As many of our readers know, Iceland has Celtic roots. In addition to bringing over a lot of the myths and legends of the Norse people, Icelanders also borrowed Celtic folktales, amongst other things. The story of the Midwife of the Elves is a great example of this early cultural appropriation.
The story tells of a poor midwife, who was one night awakened and summoned by an elf to her home in a hill. There, she was brought to a high-ranking elf in labour, and was asked to help with the delivery of her baby. She did so, successfully, and the elves were very grateful. So grateful, in fact, that they gave the midwife a gift: they put a special ointment over one of her eyes, enabling her to see “the hidden world” with that eye wherever she went. There was just one catch, and that was that she must never tell a soul about her new ability.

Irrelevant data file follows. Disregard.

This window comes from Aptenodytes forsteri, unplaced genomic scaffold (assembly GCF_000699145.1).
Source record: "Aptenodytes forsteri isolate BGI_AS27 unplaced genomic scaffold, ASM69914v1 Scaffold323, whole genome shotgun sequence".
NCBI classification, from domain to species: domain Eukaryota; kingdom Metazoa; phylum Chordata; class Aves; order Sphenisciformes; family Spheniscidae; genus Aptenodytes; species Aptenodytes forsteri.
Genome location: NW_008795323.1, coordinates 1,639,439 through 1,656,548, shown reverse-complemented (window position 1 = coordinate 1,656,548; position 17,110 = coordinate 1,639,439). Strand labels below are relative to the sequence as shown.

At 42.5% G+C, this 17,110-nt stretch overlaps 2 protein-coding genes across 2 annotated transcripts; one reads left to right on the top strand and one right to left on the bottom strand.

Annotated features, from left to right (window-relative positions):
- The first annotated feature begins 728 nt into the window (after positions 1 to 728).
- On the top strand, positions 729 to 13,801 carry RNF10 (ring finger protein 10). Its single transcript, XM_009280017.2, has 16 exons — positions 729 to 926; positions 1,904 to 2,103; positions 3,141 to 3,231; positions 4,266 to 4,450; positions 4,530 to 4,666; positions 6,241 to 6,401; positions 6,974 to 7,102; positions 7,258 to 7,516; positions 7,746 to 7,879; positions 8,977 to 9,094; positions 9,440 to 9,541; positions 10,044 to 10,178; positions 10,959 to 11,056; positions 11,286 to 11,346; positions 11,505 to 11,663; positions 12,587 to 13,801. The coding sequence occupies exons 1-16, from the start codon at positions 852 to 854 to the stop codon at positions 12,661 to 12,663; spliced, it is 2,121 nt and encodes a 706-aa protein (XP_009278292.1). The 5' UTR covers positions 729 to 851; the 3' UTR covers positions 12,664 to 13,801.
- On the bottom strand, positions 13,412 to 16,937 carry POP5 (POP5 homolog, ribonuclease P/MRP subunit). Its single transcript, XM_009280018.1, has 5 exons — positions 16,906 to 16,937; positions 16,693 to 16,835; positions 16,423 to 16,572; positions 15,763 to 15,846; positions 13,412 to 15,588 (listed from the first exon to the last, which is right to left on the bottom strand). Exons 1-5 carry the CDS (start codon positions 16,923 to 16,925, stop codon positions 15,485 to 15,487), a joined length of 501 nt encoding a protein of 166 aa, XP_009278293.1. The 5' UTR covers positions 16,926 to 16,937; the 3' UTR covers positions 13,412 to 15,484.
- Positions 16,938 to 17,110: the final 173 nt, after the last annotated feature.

You can see where this is going. One day many years later, she spilled the beans when she encountered an elf and let on that she could see her. The elf asked, “With which eye were you able to see me?” The midwife indicated which eye, and the elf prompted poked her in that eye, hard enough to render her blind for good.
Many Icelanders know this story or variations of it, but it can also be found in Ireland and England. The story is very old, and in fairness, there is really no way to know who was first to tell it. It is possible Icelanders “borrowed” the story from one of their Irish slaves. It is also possible that Norse people who settled in Gaelic regions brought the story with them. Either way, it’s a very creepy cautionary tale about gratitude, and minding your own damn business.
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